Can you get sick from eating venison?

In this short article, we will provide an answer to the question “Can you get sick from eating venison?”. Moreover, we will review the dangers associated with eating venison, the nutritional composition of venison and the health benefits of eating venison. 

Can you get sick from eating venison?

Yes, you can get sick from eating venison. There are certain zoonotic diseases that can be transferred from eating venison if it is not cooked properly. Moreover, overconsumption of venison can lead to adverse effects.

What is venison?

Venison is the meat of deer. It is a good source of essential nutrients including vitamin B12, niacin, and zinc needed for the entire day. Moreover, it contains a high amount of protein that can help maintain healthy muscles, brain and immune system and also aid in weight loss. 

Best of all, it is rich in flavour and can be a great way to enhance the nutritional value of any meal.

Health benefits of venison

  • Promotes weight loss: 

Venison is low in calories and rich in protein, making it a great source of food for weight loss. Consumption of protein helps decrease levels of hunger controlling hormone-ghrelin. Taking a diet that is high in protein can promote metabolism, decrease appetite thus reduce intake.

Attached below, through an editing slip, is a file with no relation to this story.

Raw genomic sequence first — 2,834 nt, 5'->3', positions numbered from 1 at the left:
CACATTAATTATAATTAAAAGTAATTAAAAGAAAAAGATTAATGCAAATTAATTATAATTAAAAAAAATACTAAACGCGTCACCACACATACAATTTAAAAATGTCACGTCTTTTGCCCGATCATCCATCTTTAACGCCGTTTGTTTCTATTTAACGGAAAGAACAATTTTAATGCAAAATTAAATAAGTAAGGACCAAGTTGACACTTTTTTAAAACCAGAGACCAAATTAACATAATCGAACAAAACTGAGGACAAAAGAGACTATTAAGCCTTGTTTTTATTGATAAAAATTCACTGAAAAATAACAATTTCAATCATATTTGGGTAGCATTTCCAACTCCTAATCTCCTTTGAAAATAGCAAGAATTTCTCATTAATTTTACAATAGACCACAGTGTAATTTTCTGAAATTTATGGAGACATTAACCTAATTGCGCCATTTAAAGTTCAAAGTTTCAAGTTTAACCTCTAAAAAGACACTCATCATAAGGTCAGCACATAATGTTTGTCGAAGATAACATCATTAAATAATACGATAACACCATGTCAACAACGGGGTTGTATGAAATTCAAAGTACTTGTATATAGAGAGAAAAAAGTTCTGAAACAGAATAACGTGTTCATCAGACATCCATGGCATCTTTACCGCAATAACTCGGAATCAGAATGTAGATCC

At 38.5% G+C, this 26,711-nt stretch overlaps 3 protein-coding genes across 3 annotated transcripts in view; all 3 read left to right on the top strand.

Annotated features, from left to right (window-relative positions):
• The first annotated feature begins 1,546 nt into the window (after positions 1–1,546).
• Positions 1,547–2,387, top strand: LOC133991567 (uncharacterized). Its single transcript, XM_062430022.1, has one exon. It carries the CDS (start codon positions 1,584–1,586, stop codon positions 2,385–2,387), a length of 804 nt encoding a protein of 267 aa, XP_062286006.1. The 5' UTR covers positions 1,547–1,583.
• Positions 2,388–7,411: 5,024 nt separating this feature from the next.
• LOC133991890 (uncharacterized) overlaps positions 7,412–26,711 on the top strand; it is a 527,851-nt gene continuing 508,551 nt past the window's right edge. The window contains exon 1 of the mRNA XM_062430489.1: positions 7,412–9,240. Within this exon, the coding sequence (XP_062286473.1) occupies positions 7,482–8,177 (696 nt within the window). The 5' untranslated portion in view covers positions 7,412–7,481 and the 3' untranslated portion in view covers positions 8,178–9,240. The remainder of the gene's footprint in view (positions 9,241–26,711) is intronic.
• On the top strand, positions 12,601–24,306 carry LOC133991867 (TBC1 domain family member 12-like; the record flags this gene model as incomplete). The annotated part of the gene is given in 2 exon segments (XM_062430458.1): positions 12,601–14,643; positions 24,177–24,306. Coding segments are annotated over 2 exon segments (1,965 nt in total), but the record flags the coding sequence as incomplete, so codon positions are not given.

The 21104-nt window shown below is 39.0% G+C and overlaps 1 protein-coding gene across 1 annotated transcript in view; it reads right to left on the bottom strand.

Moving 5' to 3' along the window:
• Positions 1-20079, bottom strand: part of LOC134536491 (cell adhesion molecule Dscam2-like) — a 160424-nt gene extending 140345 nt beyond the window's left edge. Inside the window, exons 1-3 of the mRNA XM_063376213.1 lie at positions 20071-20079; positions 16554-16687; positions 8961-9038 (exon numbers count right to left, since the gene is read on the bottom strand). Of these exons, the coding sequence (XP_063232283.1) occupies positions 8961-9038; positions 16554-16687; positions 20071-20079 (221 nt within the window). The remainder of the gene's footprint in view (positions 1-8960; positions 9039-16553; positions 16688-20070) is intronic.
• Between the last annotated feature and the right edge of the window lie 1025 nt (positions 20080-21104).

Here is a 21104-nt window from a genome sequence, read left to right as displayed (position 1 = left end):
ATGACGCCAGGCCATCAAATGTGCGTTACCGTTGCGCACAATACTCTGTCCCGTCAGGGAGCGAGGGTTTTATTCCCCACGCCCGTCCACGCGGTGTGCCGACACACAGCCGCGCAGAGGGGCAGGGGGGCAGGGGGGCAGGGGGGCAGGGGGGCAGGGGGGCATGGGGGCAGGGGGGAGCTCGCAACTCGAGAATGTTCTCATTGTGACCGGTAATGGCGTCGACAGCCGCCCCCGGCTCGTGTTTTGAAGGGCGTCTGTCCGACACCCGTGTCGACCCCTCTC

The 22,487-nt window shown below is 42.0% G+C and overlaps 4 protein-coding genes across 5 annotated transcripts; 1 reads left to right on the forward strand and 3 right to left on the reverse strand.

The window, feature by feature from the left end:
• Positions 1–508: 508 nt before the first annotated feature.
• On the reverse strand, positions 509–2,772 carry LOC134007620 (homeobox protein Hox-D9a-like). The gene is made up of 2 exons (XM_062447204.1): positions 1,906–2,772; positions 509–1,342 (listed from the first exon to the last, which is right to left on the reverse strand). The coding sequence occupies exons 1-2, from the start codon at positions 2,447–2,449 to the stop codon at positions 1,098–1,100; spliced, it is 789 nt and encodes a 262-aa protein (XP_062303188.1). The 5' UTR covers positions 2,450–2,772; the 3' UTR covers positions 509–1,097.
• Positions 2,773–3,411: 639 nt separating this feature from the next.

• Helps Prevent Anaemia:

Anaemia is characterized by low levels of red blood cells leading to fatigue, increased heartbeat, pale skin and dizziness. It occurs due to the deficiency of important vitamins and minerals particularly vitamin B12 and iron. 

Venison has adequate amounts of iron and vitamin B12, thus helps in curing iron deficiency and increase levels of red blood cell production.

  • Strengthens the Immune System

Zinc is essentially beneficial to strengthen the immune system. It is vital for the normal growth and development of immune cells and also aids in preventing oxidative stress caused by inflammation. 

Venison has enormous amounts of zinc, with only one three-ounce serving taking out 29% of your everyday zinc requirement. 

An adequate intake of zinc can also reduce symptoms and shorten the duration of respiratory infections like the common cold. Zinc is also helpful in treating conditions such as pneumonia, malaria, and diarrhoea.

  • Promotes Muscle Growth and Recovery

Protein is considered a building block for bones, muscles, cartilage and skin. It is also important for building and repairing tissues in the body and helps in gaining muscle mass.

Venison not only contains enormous amounts of protein but also constitute a specific amino acid called L-glutamine, which helps in muscle recovery. 

  • Sustainable Source of Protein

Venison is one of the healthiest protein foods that you can include in your diet. In fact, each three-ounce serving of venison provides 23 grams of protein, which is almost equal to beef, making it a prominent addition to a high-protein diet.

Protein is also essential for the synthesis of various enzymes and hormones. Deficiency of protein can lead to severe consequences, from slowing down your metabolism to compromising your energy levels and mood.

  • Supports Brain Health